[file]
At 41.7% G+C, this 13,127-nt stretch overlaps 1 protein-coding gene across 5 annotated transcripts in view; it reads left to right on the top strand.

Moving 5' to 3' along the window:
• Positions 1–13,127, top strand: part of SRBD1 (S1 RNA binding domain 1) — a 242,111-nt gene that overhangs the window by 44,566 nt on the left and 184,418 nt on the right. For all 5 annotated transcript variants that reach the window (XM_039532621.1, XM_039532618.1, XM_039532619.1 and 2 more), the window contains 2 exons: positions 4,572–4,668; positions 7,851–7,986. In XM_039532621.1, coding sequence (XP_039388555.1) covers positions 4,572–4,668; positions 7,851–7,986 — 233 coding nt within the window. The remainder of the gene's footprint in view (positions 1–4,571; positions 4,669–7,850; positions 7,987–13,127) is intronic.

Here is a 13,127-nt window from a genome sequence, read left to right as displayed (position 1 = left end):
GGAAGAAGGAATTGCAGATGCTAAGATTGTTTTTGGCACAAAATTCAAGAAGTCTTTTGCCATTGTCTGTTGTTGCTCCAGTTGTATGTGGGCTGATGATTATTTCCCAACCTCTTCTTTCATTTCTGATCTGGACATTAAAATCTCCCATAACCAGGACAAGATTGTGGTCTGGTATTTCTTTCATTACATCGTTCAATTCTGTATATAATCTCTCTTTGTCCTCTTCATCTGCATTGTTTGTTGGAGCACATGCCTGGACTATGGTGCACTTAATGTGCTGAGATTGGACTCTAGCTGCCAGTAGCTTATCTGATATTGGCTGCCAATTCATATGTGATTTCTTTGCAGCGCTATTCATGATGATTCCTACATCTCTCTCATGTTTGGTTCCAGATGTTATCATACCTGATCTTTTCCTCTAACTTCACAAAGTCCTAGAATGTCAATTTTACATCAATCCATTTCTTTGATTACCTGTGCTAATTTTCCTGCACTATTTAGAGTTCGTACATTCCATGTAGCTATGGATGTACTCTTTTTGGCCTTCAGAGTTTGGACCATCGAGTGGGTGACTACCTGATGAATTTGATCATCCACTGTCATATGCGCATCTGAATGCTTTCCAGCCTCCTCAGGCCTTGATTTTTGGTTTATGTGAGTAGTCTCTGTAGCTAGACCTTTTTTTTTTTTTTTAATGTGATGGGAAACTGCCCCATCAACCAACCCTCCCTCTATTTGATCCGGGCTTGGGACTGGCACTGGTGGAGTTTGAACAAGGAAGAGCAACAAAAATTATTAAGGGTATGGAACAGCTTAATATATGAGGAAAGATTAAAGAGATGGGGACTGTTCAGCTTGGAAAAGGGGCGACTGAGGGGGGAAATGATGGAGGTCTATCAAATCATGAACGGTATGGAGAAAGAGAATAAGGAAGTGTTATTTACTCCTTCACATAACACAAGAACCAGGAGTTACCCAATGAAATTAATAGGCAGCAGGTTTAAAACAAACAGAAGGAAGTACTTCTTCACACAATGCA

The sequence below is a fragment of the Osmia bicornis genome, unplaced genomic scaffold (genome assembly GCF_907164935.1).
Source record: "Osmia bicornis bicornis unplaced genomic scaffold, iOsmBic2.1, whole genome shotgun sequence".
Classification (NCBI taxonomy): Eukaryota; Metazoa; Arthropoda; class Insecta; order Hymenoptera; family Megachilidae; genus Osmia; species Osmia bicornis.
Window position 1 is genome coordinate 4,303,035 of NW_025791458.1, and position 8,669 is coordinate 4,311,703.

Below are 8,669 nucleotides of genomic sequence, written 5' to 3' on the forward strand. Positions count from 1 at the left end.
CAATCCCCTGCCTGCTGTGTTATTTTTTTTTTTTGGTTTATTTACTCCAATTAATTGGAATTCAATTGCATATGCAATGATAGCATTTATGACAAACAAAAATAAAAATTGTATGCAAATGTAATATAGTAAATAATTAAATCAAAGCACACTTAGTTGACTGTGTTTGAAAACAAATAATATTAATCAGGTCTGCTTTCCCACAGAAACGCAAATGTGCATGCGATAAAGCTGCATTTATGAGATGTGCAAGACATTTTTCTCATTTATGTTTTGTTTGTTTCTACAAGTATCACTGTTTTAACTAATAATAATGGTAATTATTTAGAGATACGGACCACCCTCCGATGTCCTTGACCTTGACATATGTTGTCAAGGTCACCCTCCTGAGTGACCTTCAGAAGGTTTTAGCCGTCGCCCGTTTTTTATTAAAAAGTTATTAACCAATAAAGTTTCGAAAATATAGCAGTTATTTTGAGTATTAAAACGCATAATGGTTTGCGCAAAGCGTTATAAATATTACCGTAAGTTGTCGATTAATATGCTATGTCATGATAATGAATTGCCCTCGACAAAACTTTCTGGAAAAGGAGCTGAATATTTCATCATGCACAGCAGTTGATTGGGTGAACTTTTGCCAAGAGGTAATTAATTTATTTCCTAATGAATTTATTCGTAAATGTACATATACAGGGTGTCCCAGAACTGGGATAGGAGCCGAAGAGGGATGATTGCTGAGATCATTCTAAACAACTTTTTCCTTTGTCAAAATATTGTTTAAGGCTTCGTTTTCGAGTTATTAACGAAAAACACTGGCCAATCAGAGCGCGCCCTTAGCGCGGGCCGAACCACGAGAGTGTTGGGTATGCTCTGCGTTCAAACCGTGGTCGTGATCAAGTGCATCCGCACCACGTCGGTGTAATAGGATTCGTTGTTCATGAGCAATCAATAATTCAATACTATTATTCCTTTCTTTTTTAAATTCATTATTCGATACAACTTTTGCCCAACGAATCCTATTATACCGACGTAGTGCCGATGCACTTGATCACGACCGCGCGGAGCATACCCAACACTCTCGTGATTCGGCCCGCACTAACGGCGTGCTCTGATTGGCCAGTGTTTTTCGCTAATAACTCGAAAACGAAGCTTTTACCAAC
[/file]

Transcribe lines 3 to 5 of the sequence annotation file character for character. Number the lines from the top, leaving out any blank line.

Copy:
• Positions 1–13,127, top strand: part of SRBD1 (S1 RNA binding domain 1) — a 242,111-nt gene that overhangs the window by 44,566 nt on the left and 184,418 nt on the right. For all 5 annotated transcript variants that reach the window (XM_039532621.1, XM_039532618.1, XM_039532619.1 and 2 more), the window contains 2 exons: positions 4,572–4,668; positions 7,851–7,986. In XM_039532621.1, coding sequence (XP_039388555.1) covers positions 4,572–4,668; positions 7,851–7,986 — 233 coding nt within the window. The remainder of the gene's footprint in view (positions 1–4,571; positions 4,669–7,850; positions 7,987–13,127) is intronic.

Here is a 13,127-nt window from a genome sequence, read left to right as displayed (position 1 = left end):
GGAAGAAGGAATTGCAGATGCTAAGATTGTTTTTGGCACAAAATTCAAGAAGTCTTTTGCCATTGTCTGTTGTTGCTCCAGTTGTATGTGGGCTGATGATTATTTCCCAACCTCTTCTTTCATTTCTGATCTGGACATTAAAATCTCCCATAACCAGGACAAGATTGTGGTCTGGTATTTCTTTCATTACATCGTTCAATTCTGTATATAATCTCTCTTTGTCCTCTTCATCTGCATTGTTTGTTGGAGCACATGCCTGGACTATGGTGCACTTAATGTGCTGAGATTGGACTCTAGCTGCCAGTAGCTTATCTGATATTGGCTGCCAATTCATATGTGATTTCTTTGCAGCGCTATTCATGATGATTCCTACATCTCTCTCATGTTTGGTTCCAGATGTTATCATACCTGATCTTTTCCTCTAACTTCACAAAGTCCTAGAATGTCAATTTTACATCAATCCATTTCTTTGATTACCTGTGCTAATTTTCCTGCACTATTTAGAGTTCGTACATTCCATGTAGCTATGGATGTACTCTTTTTGGCCTTCAGAGTTTGGACCATCGAGTGGGTGACTACCTGATGAATTTGATCATCCACTGTCATATGCGCATCTGAATGCTTTCCAGCCTCCTCAGGCCTTGATTTTTGGTTTATGTGAGTAGTCTCTGTAGCTAGACCTTTTTTTTTTTTTTTAATGTGATGGGAAACTGCCCCATCAACCAACCCTCCCTCTATTTGATCCGGGCTTGGGACTGGCACTGGTGGAGTTTGAACAAGGAAGAGCAACAAAAATTATTAAGGGTATGGAACAGCTTAATATATGAGGAAAGATTAAAGAGATGGGGACTGTTCAGCTTGGAAAAGGGGCGACTGAGGGGGGAAATGATGGAGGTCTATCAAATCATGAACGGTATGGAGAAAGAGAATAAGGAAGTGTTATTTACTCCTTCACATAACACAAGAACCAGGAGTTACCCAATGAAATTAATAGGCAGCAGGTTTAAAACAAACAGAAGGAAGTACTTCTTCACACAATGCA